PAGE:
Texas Supreme Court declines to hear Lindsey case

Veterinarian's license suspension and probation stands

Published: June 04, 2019
By Jennifer Fiala

The disciplinary case of Texas veterinarian Dr. Kristen Lindsey has made its final stop in court.

Following a Texas Supreme Court decision last week reaffirming punishment imposed by the state professional licensing board, Lindsey's longtime attorney Bill Bishop said Monday that the embattled veterinarian does not intend to appeal her case to the U.S. Supreme Court.

Lindsey, 35, was called before the Texas Board of Veterinary Medical Examiners in 2016 on allegations of ethics violations and animal cruelty. She admitted to using a bow and arrow to kill a cat that had strayed onto her property on April 15, 2015, in Brenham, Texas. She then posed for a celebratory photo with the dead animal and posted the image on social media.

Lindsey’s post went viral, inciting a storm of public criticism and prompting an investigation of animal cruelty by local law enforcement. While criminal charges weren’t filed — it’s legal in Texas to kill animals in certain situations — authorities found she had violated the Texas Veterinary Medical Licensing Act by demonstrating unprofessional conduct and conducting dishonest or illegal practices.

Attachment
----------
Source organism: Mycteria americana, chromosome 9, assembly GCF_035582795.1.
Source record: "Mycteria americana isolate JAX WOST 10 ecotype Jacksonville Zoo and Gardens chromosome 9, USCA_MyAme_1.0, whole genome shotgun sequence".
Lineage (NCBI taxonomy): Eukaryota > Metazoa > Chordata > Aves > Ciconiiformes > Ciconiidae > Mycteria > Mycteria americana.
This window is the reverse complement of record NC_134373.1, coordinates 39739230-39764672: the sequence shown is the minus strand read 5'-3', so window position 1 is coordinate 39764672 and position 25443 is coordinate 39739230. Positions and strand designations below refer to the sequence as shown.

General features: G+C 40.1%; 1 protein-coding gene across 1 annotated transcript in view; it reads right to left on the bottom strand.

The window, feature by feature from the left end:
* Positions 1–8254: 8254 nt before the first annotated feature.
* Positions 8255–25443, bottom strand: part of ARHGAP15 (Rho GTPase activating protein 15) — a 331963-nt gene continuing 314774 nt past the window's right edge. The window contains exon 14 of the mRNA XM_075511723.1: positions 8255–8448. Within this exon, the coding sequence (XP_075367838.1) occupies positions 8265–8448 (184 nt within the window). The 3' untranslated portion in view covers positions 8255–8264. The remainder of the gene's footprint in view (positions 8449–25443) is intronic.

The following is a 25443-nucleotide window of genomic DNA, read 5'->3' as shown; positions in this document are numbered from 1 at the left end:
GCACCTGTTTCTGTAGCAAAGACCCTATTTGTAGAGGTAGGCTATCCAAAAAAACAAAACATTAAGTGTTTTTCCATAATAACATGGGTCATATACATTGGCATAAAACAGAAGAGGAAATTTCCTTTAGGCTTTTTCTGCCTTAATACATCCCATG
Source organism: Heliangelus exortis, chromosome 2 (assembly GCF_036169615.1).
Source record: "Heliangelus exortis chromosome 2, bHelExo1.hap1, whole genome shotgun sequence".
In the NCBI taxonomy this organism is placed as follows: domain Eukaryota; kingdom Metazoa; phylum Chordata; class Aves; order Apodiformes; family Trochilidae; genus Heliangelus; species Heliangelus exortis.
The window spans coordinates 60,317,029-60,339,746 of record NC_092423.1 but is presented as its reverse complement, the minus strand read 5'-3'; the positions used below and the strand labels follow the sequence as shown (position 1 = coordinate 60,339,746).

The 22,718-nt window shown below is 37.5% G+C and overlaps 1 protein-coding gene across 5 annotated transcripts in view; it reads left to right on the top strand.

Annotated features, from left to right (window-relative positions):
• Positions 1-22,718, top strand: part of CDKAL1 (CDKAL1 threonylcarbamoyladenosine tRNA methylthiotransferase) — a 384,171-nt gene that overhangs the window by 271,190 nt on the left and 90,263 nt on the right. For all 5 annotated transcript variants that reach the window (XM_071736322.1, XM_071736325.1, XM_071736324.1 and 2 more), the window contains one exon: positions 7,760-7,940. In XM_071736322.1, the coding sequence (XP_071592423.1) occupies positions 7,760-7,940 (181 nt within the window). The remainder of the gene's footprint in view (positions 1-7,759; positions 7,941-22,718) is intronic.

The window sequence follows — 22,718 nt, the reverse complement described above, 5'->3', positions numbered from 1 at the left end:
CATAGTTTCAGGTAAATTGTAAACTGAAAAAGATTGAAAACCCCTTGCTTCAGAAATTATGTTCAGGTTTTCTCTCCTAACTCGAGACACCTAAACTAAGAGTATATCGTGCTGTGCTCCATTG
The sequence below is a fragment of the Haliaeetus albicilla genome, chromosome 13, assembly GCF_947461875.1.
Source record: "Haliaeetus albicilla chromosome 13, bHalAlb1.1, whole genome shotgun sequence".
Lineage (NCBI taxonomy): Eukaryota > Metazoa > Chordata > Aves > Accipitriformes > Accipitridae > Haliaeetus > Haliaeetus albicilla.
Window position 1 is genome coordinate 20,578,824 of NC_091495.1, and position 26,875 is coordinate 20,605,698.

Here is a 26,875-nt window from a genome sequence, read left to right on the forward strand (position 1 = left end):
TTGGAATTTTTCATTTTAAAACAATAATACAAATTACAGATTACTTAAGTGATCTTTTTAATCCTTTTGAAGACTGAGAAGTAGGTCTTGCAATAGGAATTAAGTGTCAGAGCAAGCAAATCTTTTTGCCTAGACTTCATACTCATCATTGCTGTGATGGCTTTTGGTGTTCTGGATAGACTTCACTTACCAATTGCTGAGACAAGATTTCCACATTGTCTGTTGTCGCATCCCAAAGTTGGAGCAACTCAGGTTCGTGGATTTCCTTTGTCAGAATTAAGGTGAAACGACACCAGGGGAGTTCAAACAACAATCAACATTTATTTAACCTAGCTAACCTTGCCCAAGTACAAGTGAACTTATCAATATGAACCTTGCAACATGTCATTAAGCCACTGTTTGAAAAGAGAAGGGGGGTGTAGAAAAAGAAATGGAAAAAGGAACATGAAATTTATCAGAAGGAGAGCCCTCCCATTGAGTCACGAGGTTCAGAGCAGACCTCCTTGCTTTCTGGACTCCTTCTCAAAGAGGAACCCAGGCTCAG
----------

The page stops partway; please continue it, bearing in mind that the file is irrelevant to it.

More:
Board staff initially sought to permanently revoke Lindsey's license to practice in the state but ultimately decided to levy a one-year license suspension followed by four years of probation that ends in February 2020. Lindsey made several failed attempts to appeal the decision in court, claiming the board's order trampled on the right of property owners to protect their assets from damage caused by animals.

The VIN News Service was unable to determine whether Lindsey is in active practice. Records show that her Texas license is on "probated suspension," which means she can practice veterinary medicine in the state on condition that she complete courses on animal cruelty and spend at least 100 hours volunteering at a feline rescue or similar facility. 

Lindsey does not have a license to practice veterinary medicine in Wyoming, her home state. She did not return a telephone call from VIN News seeking comment.

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